What is the future for Immigrants under the new Labour/New Zealand First/Green Coalition Government?

New Zealand First appears to have conceded its more extreme immigration policy to Labour.  It is also good to see that no New Zealand First parliamentarians will hold the position of Minister of Immigration or Associate Minister of Immigration.  The new Minister of Immigration will be the former Labour spokesman for immigration, Iain Lees Galloway, and the new Associate Minister of Immigration will be Kris Faafoi.

Labour seeks an annual reduction of net migration by 20,000 – 30,000.  In the year to September 2017 net migration was 71,000 according to Statistics New Zealand.  This number includes Kiwis returning from overseas as well as Australians, who have the right to reside in New Zealand crossing the Tasman.  The diagram below illustrates how these numbers are made up:

Labour intends to reduce these numbers in the following visa categories

source: http://www.labour.org.nz/immigration

The Crystal Ball

Now, let’s have a look into the Crystal Ball.  Please note, these are predictions, not advice based on immigration law or instructions.  My predictions are mainly based on the immigration policy from the Labour Party website, but experience tells us all that what political parties promise and then deliver is often quite different!


Labour’s policy makes a clear distinction between high-quality and low-quality courses.  The definition of low quality appears to be everything below a Bachelors Degree level not taught by a Government institution such as a polytechnic or university.

There has been too much media attention on students with worthless business diplomas being exploited by ruthless employers.  Labour sees a reduction of between 6,000 and 10,000 students per annum and say that they have modelled this reduction as coming entirely from PTEs.

Expect to see some of the lower-quality PTEs squeezed out of the market over the next few months.  Those with the quality standards to offer Postgraduate qualifications will continue, but their sub-Bachelor degree courses may be discontinued.

You may have also noted the massive 9,000 -12,000 reduction in post-study work visas in the table above. Once again, this will come from the PTE students who are studying sub-Bachelor level programmes.

So, if you are studying at a university or polytechnic or a postgraduate course at a PTE, then you should not be concerned.  However, if you are not, then it is possible that you may not be able to obtain a post-study work visa once you graduate.

Will this apply to students currently studying a Level 7 course at a PTE?  Here the Crystal Ball gets quite opaque.  Past convention is that immigrants who are on an established visa pathway are allowed to complete it.  However, there is a strong political motivation to stop the number of students with low-quality diplomas looking for work, so the past convention may not apply this time.

Work Visas

There is a clear intent from both Labour and New Zealand first to try and direct migrant labour away from the major centres and towards the regions.  Because of Labour’s trade union affiliations, we can expect see more rigorous testing of rates of pay.  The unions have long suspected that migrant labour is undermining the ability of their members to get a fair rate of pay.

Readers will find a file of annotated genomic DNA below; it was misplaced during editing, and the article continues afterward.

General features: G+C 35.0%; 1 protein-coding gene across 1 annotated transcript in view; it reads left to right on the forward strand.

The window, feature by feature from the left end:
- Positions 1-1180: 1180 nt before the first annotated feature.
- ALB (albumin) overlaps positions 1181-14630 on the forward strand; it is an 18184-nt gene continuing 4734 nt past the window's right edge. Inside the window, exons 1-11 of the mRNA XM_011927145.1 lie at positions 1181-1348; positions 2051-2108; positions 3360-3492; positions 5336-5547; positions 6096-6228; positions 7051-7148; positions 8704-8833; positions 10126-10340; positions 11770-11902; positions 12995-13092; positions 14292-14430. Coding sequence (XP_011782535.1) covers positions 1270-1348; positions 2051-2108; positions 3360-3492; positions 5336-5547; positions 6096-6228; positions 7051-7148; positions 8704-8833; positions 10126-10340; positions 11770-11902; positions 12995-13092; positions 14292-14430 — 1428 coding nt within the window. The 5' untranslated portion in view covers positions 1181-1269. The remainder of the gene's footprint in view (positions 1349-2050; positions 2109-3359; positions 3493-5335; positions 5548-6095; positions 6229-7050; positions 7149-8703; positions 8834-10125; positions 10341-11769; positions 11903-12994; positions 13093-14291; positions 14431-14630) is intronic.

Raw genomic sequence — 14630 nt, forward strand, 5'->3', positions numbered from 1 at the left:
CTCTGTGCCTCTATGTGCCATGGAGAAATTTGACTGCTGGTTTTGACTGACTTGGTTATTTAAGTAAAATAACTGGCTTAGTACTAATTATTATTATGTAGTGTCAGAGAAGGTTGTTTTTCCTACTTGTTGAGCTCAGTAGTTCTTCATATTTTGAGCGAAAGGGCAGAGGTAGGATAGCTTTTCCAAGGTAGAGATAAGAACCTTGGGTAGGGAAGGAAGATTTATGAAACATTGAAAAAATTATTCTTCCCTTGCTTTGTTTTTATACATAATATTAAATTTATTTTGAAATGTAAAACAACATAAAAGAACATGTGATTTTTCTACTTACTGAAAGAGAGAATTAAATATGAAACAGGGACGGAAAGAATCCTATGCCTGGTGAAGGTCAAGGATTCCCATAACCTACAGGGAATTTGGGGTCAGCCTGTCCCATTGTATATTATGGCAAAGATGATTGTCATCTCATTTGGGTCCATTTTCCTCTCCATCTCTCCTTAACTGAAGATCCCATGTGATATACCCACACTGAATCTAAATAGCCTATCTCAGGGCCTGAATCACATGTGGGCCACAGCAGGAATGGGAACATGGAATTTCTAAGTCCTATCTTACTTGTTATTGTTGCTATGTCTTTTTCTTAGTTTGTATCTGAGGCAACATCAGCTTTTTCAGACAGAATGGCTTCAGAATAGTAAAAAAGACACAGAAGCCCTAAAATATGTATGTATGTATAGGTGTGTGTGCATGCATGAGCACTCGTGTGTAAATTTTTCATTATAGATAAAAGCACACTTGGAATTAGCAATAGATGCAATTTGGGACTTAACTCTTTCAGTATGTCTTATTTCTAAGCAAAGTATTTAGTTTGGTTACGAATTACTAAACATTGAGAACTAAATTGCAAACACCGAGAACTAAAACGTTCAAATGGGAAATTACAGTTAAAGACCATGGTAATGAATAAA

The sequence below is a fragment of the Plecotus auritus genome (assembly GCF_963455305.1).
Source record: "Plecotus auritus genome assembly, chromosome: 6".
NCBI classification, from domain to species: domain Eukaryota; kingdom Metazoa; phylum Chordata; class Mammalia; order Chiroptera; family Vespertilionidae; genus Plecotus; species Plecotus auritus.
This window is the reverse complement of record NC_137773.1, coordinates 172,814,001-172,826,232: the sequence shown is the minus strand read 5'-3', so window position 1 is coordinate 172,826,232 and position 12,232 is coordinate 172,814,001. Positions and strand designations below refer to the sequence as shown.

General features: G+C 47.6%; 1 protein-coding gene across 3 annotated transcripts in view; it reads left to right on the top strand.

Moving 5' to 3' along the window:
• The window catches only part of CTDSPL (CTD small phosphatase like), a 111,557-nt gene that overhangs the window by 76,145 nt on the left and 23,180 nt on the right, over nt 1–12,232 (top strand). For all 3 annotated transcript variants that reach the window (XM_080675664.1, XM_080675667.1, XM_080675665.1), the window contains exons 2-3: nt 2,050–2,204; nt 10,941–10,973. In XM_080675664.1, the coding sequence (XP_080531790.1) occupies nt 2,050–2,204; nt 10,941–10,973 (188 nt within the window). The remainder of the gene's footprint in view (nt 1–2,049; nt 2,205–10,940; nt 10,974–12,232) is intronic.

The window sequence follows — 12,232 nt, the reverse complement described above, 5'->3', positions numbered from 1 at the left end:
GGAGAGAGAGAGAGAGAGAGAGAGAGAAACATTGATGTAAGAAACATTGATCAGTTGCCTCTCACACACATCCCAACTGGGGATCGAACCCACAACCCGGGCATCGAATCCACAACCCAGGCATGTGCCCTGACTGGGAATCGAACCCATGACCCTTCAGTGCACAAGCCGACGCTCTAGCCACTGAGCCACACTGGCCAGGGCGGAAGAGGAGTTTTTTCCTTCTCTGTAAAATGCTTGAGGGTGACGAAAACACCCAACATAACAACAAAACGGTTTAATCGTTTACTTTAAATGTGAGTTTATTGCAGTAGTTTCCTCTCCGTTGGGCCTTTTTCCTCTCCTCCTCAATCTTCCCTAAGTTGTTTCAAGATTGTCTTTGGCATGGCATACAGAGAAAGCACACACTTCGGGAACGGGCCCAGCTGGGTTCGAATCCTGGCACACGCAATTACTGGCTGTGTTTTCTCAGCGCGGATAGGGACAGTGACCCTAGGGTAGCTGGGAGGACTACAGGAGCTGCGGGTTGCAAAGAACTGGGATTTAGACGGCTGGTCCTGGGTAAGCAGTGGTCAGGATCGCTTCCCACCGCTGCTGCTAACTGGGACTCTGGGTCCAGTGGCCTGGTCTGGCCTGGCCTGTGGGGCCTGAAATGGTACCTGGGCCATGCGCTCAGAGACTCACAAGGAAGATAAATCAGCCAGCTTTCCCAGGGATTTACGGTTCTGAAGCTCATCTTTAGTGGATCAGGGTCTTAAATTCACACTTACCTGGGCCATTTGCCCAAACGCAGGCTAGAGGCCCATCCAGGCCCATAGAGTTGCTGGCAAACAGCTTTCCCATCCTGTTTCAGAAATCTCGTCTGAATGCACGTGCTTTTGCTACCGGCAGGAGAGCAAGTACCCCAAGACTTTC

Also, the Government has committed to increase the minimum rate of pay from $15.75 to $16.50 by April 2018 with further increases to $20.00 by 2021. Whether they can deliver this level of increase by 2021 remains to be seen, but New Zealand is certainly going to become a more attractive place for low-skilled workers in the next few years.

Family Category Visas

This policy is an point of principle for Labour and the Greens.  They believe that it is important for successful settlement that families have the ability to reunite in New Zealand and, although it is not stated policy, I expect to see this category of visa reinstated very soon.


The increase in age for 30 points from the current 39 to age 45 is intended to attract higher-skilled and experienced workers from overseas, recognising that people with these skills and experience will often be older.

Given the reduced migration targets of both Labour and New Zealand First I see little prospect of the 160-point threshold being reduced anytime in the foreseeable future.  However, it may become easier to reach that threshold for applicants in the regions if the Government decides to offer more points for employment in the regions.

Back to Reality

Now, setting the Crystal Ball aside, it is clear that immigrants are in for turbulent times as we adjust to a new Government with a radically different policy agenda.  However, what is important to remember is that the nativist trends we have seen recently in countries like the United States and the United Kingdom are not prevalent in New Zealand.

New Zealand is still a welcoming country for immigrants and Kiwis as a whole appreciate the contribution that new arrivals make to our society.  If you have good skills, qualifications, experience and attitude, the welcome mat will always be out in Aotearoa.


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